Through this professional learning course, we developed a CoT framed by blended teaching. CoTs catalyze innovative practices that may challenge and change instructional perspectives and practice (Kezar et al., 2018). In the course, we embedded multiple reflection prompts, opportunities for connections with colleagues and consultations with teaching and learning staff members, and design activities that challenged participants to apply what they were learning in the context of their own teaching. These strategies align with recommendations on how to stimulate a CoT. Specifically, three critical characteristics of CoTs include a clear and engaging philosophy, exemplifying new practices, and faculty relationships to sustain new practices beyond the community (Kezar et al., 2018). We examined how the blended teaching practices we taught instructors, particularly as a result of participating in a course focused on blended learning design and faculty interaction, encouraged them to reflect on their practice more broadly and if that led to transformation that could influence any future teaching.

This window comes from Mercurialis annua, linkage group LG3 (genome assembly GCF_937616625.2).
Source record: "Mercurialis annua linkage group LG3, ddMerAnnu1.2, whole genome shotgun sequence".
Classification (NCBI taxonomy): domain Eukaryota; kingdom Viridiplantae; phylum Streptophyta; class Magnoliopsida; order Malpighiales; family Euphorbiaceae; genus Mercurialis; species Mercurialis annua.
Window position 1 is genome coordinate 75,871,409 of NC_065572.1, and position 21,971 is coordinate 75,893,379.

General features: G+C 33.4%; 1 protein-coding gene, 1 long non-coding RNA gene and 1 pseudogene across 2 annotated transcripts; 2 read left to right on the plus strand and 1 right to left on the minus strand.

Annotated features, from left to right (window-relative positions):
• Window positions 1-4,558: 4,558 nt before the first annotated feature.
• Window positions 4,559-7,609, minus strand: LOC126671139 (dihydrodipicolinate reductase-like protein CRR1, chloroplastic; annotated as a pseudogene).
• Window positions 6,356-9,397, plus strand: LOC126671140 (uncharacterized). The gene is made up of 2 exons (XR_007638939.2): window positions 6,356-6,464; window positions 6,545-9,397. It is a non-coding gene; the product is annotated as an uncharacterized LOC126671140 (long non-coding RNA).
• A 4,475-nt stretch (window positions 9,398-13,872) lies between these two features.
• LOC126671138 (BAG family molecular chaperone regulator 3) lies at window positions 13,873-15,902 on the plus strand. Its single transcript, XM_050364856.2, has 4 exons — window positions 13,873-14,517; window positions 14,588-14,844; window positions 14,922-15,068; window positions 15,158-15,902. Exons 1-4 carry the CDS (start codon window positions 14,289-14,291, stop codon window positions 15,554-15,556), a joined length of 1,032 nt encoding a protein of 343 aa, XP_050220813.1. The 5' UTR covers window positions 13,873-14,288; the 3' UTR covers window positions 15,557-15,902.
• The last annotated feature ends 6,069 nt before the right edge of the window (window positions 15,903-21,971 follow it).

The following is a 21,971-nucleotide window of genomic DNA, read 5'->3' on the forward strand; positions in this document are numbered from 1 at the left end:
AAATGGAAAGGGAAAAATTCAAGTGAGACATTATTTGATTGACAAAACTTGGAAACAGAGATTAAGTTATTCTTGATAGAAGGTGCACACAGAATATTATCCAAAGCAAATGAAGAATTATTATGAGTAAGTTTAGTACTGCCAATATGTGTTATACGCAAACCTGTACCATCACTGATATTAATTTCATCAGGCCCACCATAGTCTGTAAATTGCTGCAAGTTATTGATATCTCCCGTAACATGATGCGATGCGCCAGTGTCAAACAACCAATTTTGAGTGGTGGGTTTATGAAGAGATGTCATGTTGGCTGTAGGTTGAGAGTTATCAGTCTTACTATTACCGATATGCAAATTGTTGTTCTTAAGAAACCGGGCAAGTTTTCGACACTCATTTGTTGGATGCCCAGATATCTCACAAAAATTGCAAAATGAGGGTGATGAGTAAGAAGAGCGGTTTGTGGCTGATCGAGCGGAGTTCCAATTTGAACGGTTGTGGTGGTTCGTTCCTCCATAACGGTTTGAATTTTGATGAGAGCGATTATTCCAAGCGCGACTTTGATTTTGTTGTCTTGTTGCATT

Transformative Learning

According to Mezirow’s (1991) transformative learning theory (TLT), learning typically occurs when individuals gain skills or knowledge, whereas transformative learning occurs through questioning how one thinks. Such transformation often leads to deeper and more sustained changes in perspectives (Brookfield, 1995). Reflection on assumptions and values that guide instructional practice can lead to shifts in teaching paradigms and perspectives (Mezirow & Taylor, 2009).